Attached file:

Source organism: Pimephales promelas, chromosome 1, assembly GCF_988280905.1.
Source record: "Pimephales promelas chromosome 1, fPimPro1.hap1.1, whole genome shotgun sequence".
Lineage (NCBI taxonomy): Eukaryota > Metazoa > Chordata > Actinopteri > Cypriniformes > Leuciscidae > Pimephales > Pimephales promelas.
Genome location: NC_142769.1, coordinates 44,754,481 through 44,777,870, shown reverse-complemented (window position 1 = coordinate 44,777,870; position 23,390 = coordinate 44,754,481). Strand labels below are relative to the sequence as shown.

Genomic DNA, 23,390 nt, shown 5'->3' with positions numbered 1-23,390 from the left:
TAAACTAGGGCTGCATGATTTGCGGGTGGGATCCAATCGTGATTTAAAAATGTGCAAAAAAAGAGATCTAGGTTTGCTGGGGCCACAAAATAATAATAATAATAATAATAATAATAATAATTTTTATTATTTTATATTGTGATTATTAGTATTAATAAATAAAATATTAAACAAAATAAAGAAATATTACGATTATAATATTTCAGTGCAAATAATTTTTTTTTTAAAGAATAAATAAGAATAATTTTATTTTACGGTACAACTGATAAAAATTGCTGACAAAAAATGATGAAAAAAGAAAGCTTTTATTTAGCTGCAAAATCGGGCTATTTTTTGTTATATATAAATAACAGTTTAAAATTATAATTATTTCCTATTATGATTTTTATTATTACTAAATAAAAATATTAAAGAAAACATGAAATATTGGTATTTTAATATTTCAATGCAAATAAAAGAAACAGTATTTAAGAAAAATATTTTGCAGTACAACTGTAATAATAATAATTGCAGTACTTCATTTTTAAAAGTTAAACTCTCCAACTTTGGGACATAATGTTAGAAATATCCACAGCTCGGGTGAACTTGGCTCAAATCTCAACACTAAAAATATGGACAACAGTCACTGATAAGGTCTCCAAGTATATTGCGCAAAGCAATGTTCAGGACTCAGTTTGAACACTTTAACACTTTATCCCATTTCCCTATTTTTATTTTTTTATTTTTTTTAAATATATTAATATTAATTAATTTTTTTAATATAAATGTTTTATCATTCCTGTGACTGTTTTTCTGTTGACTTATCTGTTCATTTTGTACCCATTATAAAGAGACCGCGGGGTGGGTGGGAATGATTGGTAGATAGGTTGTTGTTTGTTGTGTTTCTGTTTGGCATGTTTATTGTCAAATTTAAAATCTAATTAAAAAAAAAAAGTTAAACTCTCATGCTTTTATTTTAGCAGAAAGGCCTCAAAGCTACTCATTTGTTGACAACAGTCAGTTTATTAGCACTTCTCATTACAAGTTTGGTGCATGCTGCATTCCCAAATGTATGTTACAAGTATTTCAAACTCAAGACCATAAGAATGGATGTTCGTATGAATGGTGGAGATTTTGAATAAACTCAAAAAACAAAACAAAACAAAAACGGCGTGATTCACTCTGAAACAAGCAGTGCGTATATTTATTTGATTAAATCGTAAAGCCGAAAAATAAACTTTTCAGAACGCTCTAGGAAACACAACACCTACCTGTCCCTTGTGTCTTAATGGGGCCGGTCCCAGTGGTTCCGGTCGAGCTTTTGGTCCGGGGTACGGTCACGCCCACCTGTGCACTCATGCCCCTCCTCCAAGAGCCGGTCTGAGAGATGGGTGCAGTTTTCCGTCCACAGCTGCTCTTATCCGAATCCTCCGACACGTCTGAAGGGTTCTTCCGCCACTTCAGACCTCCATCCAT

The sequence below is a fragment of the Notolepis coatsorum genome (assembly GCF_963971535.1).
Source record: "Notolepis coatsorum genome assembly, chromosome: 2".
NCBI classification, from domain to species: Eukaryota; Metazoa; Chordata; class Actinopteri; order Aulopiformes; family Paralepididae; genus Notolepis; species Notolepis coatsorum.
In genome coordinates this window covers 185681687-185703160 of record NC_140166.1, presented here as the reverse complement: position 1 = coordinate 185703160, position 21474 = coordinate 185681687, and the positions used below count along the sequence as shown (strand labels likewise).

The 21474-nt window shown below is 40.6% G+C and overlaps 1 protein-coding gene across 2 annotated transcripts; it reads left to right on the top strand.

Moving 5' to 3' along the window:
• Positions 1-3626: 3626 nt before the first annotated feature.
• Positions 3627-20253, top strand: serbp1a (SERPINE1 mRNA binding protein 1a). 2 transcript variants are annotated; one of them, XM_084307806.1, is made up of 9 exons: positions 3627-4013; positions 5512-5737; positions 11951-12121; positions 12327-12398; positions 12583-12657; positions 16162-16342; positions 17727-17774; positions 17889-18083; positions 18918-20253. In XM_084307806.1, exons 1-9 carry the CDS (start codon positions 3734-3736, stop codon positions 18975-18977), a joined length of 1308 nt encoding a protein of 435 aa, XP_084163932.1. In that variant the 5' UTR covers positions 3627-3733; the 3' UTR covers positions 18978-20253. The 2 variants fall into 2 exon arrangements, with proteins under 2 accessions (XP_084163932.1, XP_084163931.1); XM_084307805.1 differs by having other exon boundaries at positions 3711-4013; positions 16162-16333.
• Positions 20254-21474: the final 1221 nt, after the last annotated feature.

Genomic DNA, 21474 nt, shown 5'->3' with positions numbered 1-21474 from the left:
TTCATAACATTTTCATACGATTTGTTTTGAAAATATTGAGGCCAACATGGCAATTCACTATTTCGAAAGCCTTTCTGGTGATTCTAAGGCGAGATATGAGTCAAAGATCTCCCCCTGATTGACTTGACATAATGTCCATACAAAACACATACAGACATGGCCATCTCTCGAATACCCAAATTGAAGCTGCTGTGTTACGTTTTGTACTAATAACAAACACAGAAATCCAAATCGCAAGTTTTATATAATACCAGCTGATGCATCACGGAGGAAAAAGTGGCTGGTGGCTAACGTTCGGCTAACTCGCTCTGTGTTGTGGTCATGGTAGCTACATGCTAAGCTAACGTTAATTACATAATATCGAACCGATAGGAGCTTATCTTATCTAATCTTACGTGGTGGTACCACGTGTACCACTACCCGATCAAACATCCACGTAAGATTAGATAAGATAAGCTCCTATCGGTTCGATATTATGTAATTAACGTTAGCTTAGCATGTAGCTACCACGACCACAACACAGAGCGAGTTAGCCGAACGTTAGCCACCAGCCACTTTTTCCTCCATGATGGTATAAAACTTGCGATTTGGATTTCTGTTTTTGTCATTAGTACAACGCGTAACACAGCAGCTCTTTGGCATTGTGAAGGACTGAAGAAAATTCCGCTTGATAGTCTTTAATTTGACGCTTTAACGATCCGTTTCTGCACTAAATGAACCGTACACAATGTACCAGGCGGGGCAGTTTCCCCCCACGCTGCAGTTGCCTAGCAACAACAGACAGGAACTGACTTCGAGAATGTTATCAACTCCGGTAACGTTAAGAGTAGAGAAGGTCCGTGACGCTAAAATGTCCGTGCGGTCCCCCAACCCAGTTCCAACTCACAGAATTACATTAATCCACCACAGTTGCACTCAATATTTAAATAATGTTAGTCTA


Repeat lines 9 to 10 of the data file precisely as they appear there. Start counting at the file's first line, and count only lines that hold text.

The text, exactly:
NCBI classification, from domain to species: Eukaryota; Metazoa; Chordata; class Actinopteri; order Aulopiformes; family Paralepididae; genus Notolepis; species Notolepis coatsorum.
In genome coordinates this window covers 185681687-185703160 of record NC_140166.1, presented here as the reverse complement: position 1 = coordinate 185703160, position 21474 = coordinate 185681687, and the positions used below count along the sequence as shown (strand labels likewise).